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. Last Updated: 07/27/2016

Novosibirsk Tries to Cut Air Travelers' Trips

Itar-TassWorkers maintaining a plane at Tolmachyovo in February. The airport wants to be a stopover between Europe and the Asia-Pacific.
NOVOSIBIRSK, Western Siberia -- A traveler flying between Europe and Asian-Pacific destinations such as Japan, Thailand and Australia could one day make a stopover in western Siberia -- and shave some 2 1/2 hours off his trip.

That is the grand plan that the government has for Tolmachyovo Airport in Novosibirsk, which, from its location in the heart of Russia, offers a more direct flight path to Europe for transit passengers than the routes airlines now typically take through the Indian subcontinent, the Middle East or northern Europe.

A state tender commission last week picked an international consortium to draw up and implement an eight-year expansion and modernization program to tap into that transit passenger flow.

"If we want to attract the passengers now flying over the Middle East, we have to comply with international standards," said Mikhail Antonov, deputy director of the Russian consulting company PACC, one of the members of the consortium.

"Tolmachyovo is a project with good prospects, given the plans to turn it into a transit hub between Southeast Asia and Europe," he said.

The consortium's other participants are German construction management giant Obermeyer Planen + Beraten, and two more Russian consulting companies, Vneshaudit and Univers Audit.

Vneshaudit has been working for a long time with Aeroflot and Sheremetyevo Airport. PACC's recent airport projects include consulting work for the Rostov-on-Don and Perm airports. Obermeyer's recent projects included the Munich and Hamburg airports. It is currently in negotiations with several airports in Russia.

"We selected this consortium as it presented the best technical and financial proposals," said Alexander Borodin, chairman of Tolmachyovo Airport and head of the Property Ministry's transportation department.

He said the contract with the consortium will be signed by next week, and the draft of a concept for the airport is expected to be ready within three months.

The tender was called two months ago and about 20 companies made bids, said Darya Dolotenkova, head of the Institute of Professional Auditors, which helped oversee the judging. Bidders included Deloitte & Touche Regional Consulting Service Ltd. and PricewaterhouseCoopers Audit, she said.

"We spoke to all the parties and tried to take into account everybody's interests," Dolotenkova said. "We are looking at developing the airport as a business and not just reconstructing its existing terminals. The consultants have to draw up a number of development alternatives and decide whether it is better for the airport to reconstruct its terminals or build a new one."

The winning consortium must also determine the cost of the project and help the airport find an investor, she said.

Borodin said the consortium would need to make a recommendation on privatizing part of the government's 51 percent stake in the airport. He said up to 13 percent could be sold.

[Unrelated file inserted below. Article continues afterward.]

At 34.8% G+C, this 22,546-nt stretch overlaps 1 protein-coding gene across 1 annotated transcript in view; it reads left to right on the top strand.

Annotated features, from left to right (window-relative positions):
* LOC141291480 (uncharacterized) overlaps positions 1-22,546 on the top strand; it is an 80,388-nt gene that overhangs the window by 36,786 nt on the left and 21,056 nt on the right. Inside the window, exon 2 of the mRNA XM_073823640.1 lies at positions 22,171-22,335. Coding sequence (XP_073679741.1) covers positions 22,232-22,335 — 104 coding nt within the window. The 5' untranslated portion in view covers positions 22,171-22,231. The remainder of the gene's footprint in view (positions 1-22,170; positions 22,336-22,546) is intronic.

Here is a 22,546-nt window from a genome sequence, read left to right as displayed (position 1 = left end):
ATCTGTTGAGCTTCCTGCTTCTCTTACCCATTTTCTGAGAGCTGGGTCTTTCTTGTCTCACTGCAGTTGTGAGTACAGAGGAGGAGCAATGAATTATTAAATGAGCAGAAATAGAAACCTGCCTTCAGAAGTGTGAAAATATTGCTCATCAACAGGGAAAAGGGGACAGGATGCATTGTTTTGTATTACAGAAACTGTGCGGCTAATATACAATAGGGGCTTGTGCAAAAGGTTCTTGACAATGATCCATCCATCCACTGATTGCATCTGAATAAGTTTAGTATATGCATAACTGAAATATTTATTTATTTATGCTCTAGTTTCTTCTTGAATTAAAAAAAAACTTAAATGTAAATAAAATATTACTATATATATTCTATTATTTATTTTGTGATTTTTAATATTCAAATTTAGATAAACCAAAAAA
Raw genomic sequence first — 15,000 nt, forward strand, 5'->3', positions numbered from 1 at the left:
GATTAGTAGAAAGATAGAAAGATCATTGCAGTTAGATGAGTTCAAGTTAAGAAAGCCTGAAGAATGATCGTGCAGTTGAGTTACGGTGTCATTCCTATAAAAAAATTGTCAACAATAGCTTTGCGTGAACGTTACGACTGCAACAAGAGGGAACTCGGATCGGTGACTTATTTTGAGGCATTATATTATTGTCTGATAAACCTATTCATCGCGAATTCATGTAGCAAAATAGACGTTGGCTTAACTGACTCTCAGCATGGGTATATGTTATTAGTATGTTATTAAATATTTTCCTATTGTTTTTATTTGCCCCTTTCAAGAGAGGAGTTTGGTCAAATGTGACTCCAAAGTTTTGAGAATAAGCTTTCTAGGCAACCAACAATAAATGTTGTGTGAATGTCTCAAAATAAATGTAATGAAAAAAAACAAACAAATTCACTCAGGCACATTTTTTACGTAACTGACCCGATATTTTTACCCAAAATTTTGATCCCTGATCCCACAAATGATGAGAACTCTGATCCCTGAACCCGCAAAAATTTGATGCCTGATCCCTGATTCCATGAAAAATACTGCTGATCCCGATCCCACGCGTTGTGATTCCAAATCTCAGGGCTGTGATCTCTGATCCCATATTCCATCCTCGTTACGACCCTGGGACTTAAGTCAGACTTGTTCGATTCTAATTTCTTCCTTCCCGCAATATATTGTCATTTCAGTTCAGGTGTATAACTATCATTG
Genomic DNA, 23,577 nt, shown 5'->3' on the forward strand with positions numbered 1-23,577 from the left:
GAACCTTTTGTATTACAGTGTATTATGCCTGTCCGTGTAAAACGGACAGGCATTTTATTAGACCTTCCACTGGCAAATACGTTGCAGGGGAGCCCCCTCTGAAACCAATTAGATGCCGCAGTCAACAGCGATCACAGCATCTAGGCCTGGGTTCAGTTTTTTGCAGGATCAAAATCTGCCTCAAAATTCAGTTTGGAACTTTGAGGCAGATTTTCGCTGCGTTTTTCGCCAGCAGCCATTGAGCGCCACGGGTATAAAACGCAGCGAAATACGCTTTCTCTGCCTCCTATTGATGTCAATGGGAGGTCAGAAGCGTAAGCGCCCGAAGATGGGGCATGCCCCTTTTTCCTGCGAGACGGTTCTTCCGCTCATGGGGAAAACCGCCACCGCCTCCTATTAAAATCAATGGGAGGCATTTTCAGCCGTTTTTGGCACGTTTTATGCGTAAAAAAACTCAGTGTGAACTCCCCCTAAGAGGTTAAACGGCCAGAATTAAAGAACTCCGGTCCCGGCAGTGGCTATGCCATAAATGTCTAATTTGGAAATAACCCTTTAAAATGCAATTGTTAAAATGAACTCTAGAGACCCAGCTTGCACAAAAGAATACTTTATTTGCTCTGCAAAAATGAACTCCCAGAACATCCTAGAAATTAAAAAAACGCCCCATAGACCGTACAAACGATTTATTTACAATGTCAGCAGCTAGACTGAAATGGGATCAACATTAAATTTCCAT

Located 17 kilometers west of downtown Novosibirsk, Tolmachyovo airport has a 40-year-old terminal for domestic flights that can handle 600 passengers per hour. Its international terminal, built in 1998, has a capacity for 450 passengers an hour.

The airport has one working runway; a second one is half built.

Flying through Novosibirsk would take an average of 2 1/2 hours off the flight time of transit passengers who make at least one stopover between the Asian-Pacific and Europe, said Russia's second-largest airline Sibir, which accounts for more than half of Tolmachyovo Airport's traffic.

Tolmachyovo serviced just more than a million passengers last year.

The International Aviation Transport Association predicts passenger traffic between the two regions will grow to 57.8 million people in 2010, from 30.1 million in 2000. It said 40 percent of those travelers currently make transfers in the Indian subcontinent, the Middle East or northern Europe.

Sibir, which leases a 50-hectare plot of land beside the airport, has been in talks with Western consultants, including Obermeyer, on Tolmachyovo's development.

Sibir signed a protocol agreement with a consortium of Obermeyer, the Munich airport and the Max Bogl construction company to draw up a separate development plan earlier this month. Sibir is considering building a new terminal with a capacity of up to 5 million passengers per year on its plot of land and completing the construction of the second runway. The airline estimates the project will cost $150 million to $250 million.

"We initiated this project, and at the start the two projects were separate," Sibir deputy director Mikhail Koshman said. "But now the positions of Tolmachyovo and Sibir are converging, which is very positive since a compromise will make it easier to attract investment."

Volker Wagenknecht, Obermeyer's deputy head for the Eastern European market, said the Sibir and Tolmachyovo projects could be combined to the airport's advantage.